I love Westworld so much in fact I went ahead and created a set of lock and home screen wallpapers that you can use on your iPhone. I think I captured the spirit of the series with both the nod to the old west as well as its enigmatic future.

How to download and apply the wallpapers on iOS:

1) Click to view the wallpaper that best fits your device:

• iPhone SE – Westworld Lock Screen
• iPhone 6,7 – Westworld Lock Screen
• iPhone 6,7 Plus – Westworld Lock Screen

• iPhone SE – Westworld Home Screen
• iPhone 6,7 – Westworld Home Screen
• iPhone 6,7 Plus – Westworld Home Screen

• iPad – Westworld Lock Screen
• iPad – Westworld Home Screen

2) Tap & hold on the image in mobile Safari & save it to your photo library

3) Open Photos, view the image then tap the Share button in the lower left

4) Scroll to the right in the Share menu and tap Use as Wallpaper

5) Pinch Zoom OUT on the image to size it exactly to the screen

6) Turn Perspective Zoom OFF

7) Tap Set > Set Lock Screen

That’s it! Next time you unlock your iPhone you can imagine you’re about to set out for adventure or whatever else may find you as you roam the vast, entertaining frontier that is HBO’s Westworld. Be sure to check out my other iPhone wallpapers – Star Trek LCARS, Pokéwall and more. Enjoy!

A Sticker By Any Other Name Would Smell As Sweet

Sweet Stickypoo Sticker

So imagine that thing you’ve built your entire professional career on, something you love to create with a burning passion, slowly fades from popularity. Day by day people have less and less use for it, fewer and fewer people write you to make requests. You try to stay the course and keep doing your thing, but doubts inevitably creep in.

Then one day you find you’re just not doing it any more. You’re not really sure what happened but somewhere along the way it just… stopped. It pains you that people no longer love or even really need the thing you’ve honed your craft on for close to twenty years, but what can be done?

You go about your business, applying what you’ve learned to other areas of your discipline. Occasionally a project invites you to play in the fields you once roamed with glee, but they seem few and far between.

Then one day something comes along that turns the old thing you loved to do into something new and exciting. It presents that thing in a whole new, modern way and lets you express your creativity as never before to an entirely new audience. These people are too young to really remember you or where you’ve come from but that doesn’t matter. All that matters is that you’re standing in the middle of those lush, green fields once again and the sky is literally the limit. It may not last a year, a few months or even a week but for now, for right now, it’s just as fun, just as compelling and fulfilling as it ever was and it is glorious.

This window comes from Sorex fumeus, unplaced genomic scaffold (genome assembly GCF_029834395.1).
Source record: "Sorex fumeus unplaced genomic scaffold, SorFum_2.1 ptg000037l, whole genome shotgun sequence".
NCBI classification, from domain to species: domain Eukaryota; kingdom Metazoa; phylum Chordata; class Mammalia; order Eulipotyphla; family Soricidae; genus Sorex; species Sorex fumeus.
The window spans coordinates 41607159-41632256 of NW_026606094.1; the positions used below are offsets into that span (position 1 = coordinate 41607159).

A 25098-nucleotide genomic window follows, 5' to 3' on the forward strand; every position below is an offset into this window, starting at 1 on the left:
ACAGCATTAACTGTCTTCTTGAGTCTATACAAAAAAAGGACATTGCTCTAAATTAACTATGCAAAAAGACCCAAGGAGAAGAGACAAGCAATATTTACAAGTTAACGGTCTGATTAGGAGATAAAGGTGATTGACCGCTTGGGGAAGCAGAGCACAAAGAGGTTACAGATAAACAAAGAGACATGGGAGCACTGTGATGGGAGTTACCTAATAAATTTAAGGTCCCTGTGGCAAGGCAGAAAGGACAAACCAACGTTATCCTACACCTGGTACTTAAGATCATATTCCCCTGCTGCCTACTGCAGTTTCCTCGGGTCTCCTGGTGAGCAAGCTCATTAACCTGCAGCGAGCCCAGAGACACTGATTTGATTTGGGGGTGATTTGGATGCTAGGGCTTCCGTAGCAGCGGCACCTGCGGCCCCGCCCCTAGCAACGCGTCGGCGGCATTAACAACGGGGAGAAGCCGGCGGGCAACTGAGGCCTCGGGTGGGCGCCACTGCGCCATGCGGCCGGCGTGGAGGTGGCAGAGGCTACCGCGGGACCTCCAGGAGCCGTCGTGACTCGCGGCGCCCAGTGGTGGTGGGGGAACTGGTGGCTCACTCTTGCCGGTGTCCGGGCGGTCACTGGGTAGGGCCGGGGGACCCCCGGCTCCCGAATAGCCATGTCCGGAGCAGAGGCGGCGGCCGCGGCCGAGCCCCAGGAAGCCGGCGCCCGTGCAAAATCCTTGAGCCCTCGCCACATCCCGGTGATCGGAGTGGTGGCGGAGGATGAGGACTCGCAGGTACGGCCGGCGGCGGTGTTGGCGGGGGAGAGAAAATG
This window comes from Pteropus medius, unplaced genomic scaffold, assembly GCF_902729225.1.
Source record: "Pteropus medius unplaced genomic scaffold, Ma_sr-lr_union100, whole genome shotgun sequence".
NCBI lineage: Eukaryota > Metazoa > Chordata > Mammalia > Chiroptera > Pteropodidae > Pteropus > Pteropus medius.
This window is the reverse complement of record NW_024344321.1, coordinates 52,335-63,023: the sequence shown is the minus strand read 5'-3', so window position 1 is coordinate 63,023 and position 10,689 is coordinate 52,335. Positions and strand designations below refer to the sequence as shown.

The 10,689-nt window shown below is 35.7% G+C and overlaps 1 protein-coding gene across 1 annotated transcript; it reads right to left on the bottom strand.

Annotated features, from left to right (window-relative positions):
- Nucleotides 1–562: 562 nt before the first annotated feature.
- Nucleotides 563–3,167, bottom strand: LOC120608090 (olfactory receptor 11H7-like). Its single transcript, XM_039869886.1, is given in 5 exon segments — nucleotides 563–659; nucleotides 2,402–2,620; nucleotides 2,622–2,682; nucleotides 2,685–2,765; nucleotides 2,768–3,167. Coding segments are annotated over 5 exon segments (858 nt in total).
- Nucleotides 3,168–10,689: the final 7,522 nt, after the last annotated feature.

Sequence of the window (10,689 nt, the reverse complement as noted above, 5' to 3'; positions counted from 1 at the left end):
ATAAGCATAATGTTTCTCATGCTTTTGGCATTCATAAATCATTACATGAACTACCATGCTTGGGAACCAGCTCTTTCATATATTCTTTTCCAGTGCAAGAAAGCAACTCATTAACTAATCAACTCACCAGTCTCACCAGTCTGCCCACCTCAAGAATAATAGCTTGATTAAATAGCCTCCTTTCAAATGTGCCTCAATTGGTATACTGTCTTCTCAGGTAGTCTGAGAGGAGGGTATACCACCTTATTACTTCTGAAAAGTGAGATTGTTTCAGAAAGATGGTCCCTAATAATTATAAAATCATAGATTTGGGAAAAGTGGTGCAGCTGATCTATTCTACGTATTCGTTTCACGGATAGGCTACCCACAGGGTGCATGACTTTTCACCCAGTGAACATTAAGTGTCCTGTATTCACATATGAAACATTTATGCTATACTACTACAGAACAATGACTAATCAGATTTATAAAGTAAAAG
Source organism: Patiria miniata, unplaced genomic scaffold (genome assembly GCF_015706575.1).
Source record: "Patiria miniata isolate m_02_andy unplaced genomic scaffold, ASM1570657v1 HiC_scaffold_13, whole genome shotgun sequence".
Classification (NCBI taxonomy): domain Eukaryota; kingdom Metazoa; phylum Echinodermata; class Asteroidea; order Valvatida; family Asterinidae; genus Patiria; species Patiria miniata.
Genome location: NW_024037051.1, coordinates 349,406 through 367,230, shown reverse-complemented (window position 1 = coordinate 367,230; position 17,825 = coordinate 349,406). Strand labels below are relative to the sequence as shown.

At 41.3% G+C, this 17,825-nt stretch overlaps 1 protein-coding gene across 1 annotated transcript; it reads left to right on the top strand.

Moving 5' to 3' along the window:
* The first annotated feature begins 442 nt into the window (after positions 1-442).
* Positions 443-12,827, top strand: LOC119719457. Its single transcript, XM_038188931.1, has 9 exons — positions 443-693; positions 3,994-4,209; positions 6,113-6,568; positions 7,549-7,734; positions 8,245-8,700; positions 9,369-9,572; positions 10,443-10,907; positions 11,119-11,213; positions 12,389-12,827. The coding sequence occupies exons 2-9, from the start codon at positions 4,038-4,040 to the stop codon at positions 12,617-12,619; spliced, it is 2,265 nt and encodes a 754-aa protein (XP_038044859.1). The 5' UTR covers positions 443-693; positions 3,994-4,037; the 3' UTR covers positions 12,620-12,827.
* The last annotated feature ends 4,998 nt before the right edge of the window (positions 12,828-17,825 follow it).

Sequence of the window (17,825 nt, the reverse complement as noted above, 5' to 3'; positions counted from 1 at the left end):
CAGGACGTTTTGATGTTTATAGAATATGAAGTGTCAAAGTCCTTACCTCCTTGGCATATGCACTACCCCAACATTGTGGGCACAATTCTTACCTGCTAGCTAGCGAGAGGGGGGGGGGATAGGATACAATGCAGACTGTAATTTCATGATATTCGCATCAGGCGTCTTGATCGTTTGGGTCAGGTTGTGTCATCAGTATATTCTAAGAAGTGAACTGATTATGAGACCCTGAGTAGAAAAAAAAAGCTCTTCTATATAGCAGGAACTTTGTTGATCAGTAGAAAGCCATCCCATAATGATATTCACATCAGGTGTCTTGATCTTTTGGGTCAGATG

Those “things” are simply icons. Desktop icons, specifically.

They are what, since yesterday, we now call stickers in Messages but they’ll always be icons to me. Their introduction in iOS 10 represents a new era for icon artists like myself who once toiled for endless hours to create piles and piles of icons that people could download and use on their computer desktops. We created them because it was fun for us as artists and especially fun for those who collected them.

The advent of the iPhone and mobile era changed all that and desktop icons went out of fashion. People were glued to their tiny screens and didn’t have the time or attention span to customize their desktop folders and hard drives any longer. With the advent of iOS 10 however, people once again have a way to collect and share those tiny, iconic works of art in the form of iMessage stickers. Stickers, perhaps even more than emoji have the capacity to inspire and delight people as never before and I have completely enjoyed creating them during these precious weeks leading up to yesterday’s launch. I’ve been working with my friends at the Iconfactory to bring hundreds of icons stickers to life and it has been a blast. I’ve worked with outside artists as well and watching them create has been joyous.

Stickers may turn out to be another flash in the digital pan and fade quickly into the sunset but that hardly matters. Even if they do, for one brief moment, they allowed me to re-energize, create and dream what might be possible. In short, they have inspired me. As an artist I can truly say this matters more to me than all the tea in China. Thank you, Apple. I owe you one.